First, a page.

According to the European Society of Cardiology, heart disease is the leading cause of death during pregnancy. A number of women of childbearing age have congenital heart disease, while a new important group is represented by the so-called “old firstpares”, i.e. women who have their first child around the age of 40. In fact, as a woman grows older, the possibility of developing diseases such as different forms of ischaemic heart disease (angina pectoris and myocardial infarction) also increases.
Let’s see then what are the main risks of heart disease in pregnancy.
HEART DISEASE IN PREGNANCY: WHAT YOU NEED TO KNOW
First of all, it is important to say that pregnancy in itself entails some changes in the cardiovascular system. This is particularly the case with:
- Increased oxygen demand
- increased range and heart rate
- increased blood volume
- reduction in blood pressure.
Therefore, heart patients must be followed with particular attention and must be aware that their interesting state will tend to make the situation more delicate.
CARDIOPATHY AND PREGNANCY: A MULTIDISCIPLINARY APPROACH
That’s why, like in vascular prevention, women with known heart disease should undergo pre-pregnancy counseling to assess maternal and fetal risk. In particular, this analysis is required in case of:
- Valve prostheses
- aortic coarctation
- Marfan syndrome (connective tissue)
- asymptomatic dilated myocardial disease
- obstructive lesions.
There are also more serious cases where heart disease is considered to be incompatible with pregnancy, so doctors believe that it should be avoided or terminated:
- pulmonary hypertension
- decompensated dilated cardiomyopathy
- Marfan syndrome with aortic dilatation
- congenital cyanogenic heart disease.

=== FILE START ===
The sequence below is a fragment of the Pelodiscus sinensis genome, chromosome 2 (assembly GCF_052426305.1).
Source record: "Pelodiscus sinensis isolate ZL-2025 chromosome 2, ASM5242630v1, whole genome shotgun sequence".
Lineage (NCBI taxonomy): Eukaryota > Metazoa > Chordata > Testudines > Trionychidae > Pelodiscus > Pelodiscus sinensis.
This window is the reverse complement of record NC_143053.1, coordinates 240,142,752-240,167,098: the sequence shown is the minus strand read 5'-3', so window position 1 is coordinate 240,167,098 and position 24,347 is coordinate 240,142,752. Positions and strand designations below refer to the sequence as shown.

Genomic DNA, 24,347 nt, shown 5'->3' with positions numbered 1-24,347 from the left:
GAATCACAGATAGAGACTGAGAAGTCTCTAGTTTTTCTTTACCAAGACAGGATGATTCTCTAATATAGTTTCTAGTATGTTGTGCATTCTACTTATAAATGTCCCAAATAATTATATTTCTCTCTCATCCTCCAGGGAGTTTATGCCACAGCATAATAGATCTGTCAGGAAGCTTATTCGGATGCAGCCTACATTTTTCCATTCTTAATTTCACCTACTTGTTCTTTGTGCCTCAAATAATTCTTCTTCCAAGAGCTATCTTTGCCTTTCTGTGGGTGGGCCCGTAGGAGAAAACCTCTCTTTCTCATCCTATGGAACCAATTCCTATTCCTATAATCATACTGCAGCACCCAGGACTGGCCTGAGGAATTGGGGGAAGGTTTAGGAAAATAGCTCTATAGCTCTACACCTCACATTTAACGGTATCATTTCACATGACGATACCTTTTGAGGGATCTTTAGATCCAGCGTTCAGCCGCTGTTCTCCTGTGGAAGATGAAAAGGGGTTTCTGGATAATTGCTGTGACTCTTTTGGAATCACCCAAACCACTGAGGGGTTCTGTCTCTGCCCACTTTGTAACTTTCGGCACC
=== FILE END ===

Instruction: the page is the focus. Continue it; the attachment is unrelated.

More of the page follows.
In cases of pregnant heart disease women, it is important to intervene with a multidisciplinary approach: cardiologists, gynaecologists and anaesthetists must work in teams and assist the patient at all stages. But what are the heart diseases with the greatest risks in pregnancy?
HEART DISEASE IN PREGNANCY: WHAT RISKS?
Not all diseases affecting the cardiovascular system are of the same severity. In particular, among the high-risk heart diseases in pregnancy we find:
- Tetralogy of Fallot, for which the risks are high maternal mortality, fetal loss, premature birth, reduced birth weight, 5-10% probability of congenital heart disease in the child.
- Aortic coarctation, responsible for about 3-8% of cases of maternal mortality
- Autosomal dominant disease – involving about 1-3% risk of sudden death
- Peripartum dilated myocardial disease, a rare disease that occurs during pregnancy (or immediately after) and may involve the risk of heart failure.
HEART TRANSPLANTATION AND PREGNANCY
Women who have undergone a heart transplant must also consider the risks. Although research on the subject shows that in most cases the pregnancy can be completed, there are still risks, represented by maternal heart failure and maternal infections. For this reason, it is believed that only women who have undergone transplantation at a young age and without rejection can carry out a pregnancy safely.
HEART DISEASE DURING PREGNANCY: WHICH DRUGS ARE ALLOWED?
In the case of heart disease during pregnancy, the cardiologist must take into consideration all the drugs usually prescribed to the patient and assess their compatibility with the pregnant state. In fact, vasodilators, antiarrhythmics and antithrombotic drugs can be effective in some cases, for example adenosine used in synchronized atrial arrhythmias, but involve serious risks for the woman and the fetus in other situations. This is the case, for example, with the antithrombotic Warfarin that crosses the placenta and can cause malformations of the fetus in 15-25% of cases.
As we know, ischaemic cardiovascular diseases mainly affect the female population, with a high incidence of heart attack, but this does not imply that women with heart disease should give up having children. In the presence of heart disease during pregnancy, it is necessary to know the risks, to rely on specialists and not to improvise, also evaluating with one’s own cardiologist whether to intervene with surgical correction, in order to significantly lower the risks. Finally, it may be useful to take out a Family Protection policy that covers the costs of many examinations, including echocardiography, which is essential for the diagnosis of many of the diseases we have mentioned.